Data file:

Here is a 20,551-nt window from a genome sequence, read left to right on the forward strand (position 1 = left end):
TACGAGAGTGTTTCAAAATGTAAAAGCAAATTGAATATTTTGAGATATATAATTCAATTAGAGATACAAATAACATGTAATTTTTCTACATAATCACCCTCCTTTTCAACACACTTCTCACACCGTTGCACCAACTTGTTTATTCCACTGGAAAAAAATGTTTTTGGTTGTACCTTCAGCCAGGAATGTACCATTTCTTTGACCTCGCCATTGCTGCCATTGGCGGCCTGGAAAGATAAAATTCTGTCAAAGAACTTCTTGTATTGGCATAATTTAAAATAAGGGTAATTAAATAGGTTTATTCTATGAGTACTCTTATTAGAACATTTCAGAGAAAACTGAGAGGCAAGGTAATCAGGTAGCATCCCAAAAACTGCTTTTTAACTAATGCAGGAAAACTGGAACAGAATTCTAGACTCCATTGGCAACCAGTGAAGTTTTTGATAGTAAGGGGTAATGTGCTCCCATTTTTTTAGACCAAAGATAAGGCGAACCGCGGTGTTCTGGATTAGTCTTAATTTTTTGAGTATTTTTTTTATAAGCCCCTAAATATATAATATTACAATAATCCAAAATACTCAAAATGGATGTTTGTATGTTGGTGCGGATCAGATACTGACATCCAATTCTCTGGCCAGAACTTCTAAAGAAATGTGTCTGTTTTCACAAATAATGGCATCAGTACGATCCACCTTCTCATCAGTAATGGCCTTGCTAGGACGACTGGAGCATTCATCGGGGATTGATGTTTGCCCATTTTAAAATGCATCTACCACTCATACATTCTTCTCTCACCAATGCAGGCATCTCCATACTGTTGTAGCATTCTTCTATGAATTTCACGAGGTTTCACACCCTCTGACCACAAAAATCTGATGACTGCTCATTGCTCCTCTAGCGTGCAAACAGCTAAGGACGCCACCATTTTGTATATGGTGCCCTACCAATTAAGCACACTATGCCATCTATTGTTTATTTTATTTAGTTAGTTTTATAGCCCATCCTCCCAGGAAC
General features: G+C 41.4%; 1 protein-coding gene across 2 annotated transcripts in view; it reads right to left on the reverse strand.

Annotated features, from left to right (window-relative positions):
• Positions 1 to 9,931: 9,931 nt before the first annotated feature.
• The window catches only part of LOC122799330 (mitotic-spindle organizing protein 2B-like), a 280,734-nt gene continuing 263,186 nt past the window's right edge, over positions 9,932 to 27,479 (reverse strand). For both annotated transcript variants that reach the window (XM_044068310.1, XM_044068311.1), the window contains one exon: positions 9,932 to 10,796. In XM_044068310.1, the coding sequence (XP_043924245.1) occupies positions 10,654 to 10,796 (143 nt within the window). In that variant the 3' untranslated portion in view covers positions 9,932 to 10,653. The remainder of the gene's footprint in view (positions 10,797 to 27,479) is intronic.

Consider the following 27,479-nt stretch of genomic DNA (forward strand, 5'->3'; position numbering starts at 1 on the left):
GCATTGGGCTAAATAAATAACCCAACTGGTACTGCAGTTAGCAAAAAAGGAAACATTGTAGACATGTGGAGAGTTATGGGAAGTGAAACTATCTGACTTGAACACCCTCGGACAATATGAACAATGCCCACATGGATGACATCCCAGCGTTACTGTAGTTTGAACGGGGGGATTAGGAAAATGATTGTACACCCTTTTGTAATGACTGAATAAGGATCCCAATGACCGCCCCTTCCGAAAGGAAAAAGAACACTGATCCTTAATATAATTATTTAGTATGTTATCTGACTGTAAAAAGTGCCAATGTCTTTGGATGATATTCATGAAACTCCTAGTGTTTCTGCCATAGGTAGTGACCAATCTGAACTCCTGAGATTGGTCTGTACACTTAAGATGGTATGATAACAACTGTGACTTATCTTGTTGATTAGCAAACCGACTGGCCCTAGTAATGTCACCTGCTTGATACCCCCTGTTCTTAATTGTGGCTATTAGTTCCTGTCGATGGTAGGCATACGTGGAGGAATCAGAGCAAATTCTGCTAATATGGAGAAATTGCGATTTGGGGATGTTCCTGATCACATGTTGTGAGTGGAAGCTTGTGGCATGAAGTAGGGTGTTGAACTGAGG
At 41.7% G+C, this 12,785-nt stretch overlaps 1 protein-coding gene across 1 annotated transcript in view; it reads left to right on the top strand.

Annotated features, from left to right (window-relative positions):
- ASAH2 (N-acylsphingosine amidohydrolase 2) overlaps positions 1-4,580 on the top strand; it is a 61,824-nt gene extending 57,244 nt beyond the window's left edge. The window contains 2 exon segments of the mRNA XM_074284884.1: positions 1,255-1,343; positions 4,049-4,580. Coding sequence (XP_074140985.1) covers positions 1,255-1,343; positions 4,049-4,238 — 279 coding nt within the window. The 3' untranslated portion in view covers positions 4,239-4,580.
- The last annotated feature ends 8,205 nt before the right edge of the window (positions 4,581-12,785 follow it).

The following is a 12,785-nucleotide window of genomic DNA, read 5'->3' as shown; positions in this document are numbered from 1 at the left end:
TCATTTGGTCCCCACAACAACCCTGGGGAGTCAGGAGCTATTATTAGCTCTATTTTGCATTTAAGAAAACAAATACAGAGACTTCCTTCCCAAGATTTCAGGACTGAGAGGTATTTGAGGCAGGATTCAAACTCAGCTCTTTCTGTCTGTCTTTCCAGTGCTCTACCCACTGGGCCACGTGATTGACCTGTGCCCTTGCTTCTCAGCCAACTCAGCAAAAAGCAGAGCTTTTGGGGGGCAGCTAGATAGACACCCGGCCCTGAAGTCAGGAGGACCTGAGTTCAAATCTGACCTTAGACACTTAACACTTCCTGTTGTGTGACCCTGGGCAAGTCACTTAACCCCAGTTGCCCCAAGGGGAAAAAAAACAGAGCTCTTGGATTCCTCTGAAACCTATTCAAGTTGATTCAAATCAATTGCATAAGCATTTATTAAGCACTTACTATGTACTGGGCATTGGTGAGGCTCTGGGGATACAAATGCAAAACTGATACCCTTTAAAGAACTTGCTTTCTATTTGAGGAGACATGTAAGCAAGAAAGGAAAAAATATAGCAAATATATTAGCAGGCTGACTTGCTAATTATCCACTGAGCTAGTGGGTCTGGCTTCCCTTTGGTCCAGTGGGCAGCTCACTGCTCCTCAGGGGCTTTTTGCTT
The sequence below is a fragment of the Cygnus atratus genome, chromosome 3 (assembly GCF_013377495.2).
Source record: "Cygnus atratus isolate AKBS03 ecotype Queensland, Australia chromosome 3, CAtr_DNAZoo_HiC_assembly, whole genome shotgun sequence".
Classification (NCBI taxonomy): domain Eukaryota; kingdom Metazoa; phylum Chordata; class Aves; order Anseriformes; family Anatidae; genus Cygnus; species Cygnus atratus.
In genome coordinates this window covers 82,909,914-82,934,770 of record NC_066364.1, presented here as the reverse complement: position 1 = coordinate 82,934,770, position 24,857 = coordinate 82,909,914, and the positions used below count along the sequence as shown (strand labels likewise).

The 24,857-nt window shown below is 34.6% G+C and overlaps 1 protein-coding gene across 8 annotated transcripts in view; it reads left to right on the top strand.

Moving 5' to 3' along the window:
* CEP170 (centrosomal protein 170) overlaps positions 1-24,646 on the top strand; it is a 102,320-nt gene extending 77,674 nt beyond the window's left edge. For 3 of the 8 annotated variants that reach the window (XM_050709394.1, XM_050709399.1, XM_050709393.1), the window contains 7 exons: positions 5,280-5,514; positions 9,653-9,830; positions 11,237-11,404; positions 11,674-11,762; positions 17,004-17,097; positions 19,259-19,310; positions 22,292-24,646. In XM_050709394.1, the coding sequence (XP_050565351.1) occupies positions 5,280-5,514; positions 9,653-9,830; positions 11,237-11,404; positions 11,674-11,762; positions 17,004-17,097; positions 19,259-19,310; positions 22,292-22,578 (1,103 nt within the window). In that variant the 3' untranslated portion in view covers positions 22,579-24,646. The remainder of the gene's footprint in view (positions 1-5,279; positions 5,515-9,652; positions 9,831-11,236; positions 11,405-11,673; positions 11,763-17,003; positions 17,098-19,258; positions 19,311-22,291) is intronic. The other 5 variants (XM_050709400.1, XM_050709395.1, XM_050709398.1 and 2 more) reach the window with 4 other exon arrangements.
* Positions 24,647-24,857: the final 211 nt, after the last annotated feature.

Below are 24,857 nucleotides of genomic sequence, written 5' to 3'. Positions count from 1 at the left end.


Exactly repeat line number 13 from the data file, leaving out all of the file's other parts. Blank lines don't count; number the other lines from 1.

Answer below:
The following is a 12,785-nucleotide window of genomic DNA, read 5'->3' as shown; positions in this document are numbered from 1 at the left end: